Humorist Erma Bombeck was born in 1927.
Erma Bombeck was born in Dayton, Ohio, in 1927. Soon after the birth of her first daughter, she began writing a newspaper column called "At Wit's End," which was quickly picked up by newspapers across the country. Bombeck's largely autobiographical accounts of the "battles" between men and women and between children and parents, told with gentle yet sarcastic humor, became part of America's reading throughout the 1960s and 1970s. Bombeck died in 1996.
Many students have difficulty identifying or appreciating allusive or satirical humor. Using the following lines from Bombeck's newspaper column, ask students to identify not what they think is funny, but what someone else might find funny.
- Shopping is a woman thing. It's a contact sport like football. Women enjoy the scrimmage, the noisy crowds, the danger of being trampled to death, and the ecstasy of the purchase.
- There are two kinds of women who will spring big bucks for a make-up mirror that magnifies their faces. The first are young models who need to cover every eyelash, shadow their cheekbones, define their lips, and sculpt their faces. The second group are women who, without their glasses, cannot find their faces.
- I just clipped two articles from a current magazine. One is a diet guaranteed to drop five pounds off my body in a weekend. The other is a recipe for a 6-minute pecan pie.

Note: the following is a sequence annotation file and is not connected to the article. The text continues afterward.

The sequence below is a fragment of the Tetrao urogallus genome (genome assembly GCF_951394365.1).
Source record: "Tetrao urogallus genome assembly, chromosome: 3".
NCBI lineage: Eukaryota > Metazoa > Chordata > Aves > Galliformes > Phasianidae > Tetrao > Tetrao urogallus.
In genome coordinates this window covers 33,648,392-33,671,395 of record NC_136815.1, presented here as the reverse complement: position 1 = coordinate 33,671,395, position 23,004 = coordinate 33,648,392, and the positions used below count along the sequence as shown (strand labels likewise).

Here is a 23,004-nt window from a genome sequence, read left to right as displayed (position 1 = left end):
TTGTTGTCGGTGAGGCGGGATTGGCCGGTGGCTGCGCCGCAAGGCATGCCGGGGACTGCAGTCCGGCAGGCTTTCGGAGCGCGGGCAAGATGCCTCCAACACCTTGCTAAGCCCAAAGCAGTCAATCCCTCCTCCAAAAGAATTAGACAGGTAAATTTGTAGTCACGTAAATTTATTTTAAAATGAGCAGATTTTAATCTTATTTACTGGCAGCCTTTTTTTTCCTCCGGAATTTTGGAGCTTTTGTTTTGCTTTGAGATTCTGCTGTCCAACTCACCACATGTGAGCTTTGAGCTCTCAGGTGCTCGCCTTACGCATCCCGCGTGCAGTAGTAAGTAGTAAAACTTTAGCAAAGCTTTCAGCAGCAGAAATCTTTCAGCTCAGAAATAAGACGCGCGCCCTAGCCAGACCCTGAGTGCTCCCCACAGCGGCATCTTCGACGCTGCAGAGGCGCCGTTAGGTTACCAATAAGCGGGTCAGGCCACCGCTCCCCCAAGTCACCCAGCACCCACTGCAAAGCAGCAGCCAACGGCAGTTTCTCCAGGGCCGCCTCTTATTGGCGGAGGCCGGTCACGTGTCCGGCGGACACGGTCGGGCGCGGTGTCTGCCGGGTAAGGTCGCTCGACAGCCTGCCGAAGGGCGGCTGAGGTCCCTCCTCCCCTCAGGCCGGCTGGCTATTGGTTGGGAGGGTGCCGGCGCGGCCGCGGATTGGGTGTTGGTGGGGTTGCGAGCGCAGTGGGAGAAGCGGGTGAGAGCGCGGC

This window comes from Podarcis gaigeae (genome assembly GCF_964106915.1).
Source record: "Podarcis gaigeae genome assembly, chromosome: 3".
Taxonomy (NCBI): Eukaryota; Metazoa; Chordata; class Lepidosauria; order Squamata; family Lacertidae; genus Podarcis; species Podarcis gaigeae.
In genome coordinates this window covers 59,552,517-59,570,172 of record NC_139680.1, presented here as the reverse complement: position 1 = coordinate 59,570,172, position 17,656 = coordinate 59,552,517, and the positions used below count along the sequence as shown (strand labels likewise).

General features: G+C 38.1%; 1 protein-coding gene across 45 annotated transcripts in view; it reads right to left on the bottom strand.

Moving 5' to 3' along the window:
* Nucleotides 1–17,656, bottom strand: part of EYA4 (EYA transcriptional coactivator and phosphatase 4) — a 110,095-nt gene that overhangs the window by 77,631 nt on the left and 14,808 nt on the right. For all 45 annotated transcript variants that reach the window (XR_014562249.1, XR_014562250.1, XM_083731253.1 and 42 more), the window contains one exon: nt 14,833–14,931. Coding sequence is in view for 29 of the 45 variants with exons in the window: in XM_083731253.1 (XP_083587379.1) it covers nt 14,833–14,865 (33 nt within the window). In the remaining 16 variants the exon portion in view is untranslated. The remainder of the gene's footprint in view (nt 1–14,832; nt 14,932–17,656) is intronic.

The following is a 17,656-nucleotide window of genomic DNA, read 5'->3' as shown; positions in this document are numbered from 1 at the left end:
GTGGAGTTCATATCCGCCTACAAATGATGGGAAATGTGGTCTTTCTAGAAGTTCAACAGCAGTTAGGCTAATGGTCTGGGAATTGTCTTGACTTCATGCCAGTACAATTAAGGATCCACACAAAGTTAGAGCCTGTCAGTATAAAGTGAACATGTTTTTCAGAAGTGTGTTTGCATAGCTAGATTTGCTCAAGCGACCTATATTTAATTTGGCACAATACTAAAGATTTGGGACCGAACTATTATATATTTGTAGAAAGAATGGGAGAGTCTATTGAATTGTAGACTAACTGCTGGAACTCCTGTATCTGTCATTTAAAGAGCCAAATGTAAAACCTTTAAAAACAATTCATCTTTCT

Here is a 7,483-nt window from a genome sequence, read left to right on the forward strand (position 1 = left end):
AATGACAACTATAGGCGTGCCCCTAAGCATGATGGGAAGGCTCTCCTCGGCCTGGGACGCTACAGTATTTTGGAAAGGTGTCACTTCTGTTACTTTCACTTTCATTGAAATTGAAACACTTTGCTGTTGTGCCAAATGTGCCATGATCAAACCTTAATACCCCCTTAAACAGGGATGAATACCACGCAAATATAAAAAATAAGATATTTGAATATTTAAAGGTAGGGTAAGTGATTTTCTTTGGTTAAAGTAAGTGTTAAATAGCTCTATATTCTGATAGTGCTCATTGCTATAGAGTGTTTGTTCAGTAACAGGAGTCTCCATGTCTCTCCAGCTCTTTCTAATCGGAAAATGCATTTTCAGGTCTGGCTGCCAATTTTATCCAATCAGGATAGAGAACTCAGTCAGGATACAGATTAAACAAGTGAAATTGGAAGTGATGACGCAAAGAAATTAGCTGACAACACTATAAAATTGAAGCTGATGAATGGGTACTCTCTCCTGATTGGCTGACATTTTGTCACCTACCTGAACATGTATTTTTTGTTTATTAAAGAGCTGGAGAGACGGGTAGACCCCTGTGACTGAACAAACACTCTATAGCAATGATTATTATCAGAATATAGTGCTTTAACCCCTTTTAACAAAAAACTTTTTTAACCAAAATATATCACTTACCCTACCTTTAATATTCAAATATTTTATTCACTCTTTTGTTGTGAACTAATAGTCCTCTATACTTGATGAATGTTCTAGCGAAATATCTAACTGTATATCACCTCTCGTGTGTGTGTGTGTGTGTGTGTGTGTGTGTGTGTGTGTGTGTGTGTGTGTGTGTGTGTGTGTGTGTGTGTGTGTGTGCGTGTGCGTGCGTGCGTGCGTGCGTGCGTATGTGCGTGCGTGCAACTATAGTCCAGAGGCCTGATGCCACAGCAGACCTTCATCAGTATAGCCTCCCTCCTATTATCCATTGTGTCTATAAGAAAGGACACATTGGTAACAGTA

- Most children's first words are "Mama" or "Daddy." My kid's first words were, "Do I have to use my own money?"
High school students can rewrite the passages to make them funny for a different audience.
This University of Dayton website is dedicated to Bombeck's life and work. The site includes several of her columns, as well as video clips from the short-lived sitcom called Maggie, which Bombeck developed.
This page features a biography and an interview with Bombeck from 1991. In the interview, she discusses her writing process, as well as influences on her life.
Just as Bombeck did in her syndicated newspaper column, Mark Twain used irony and sarcasm to tell his humorous stories. This PBS resource explores Twain's use of humor.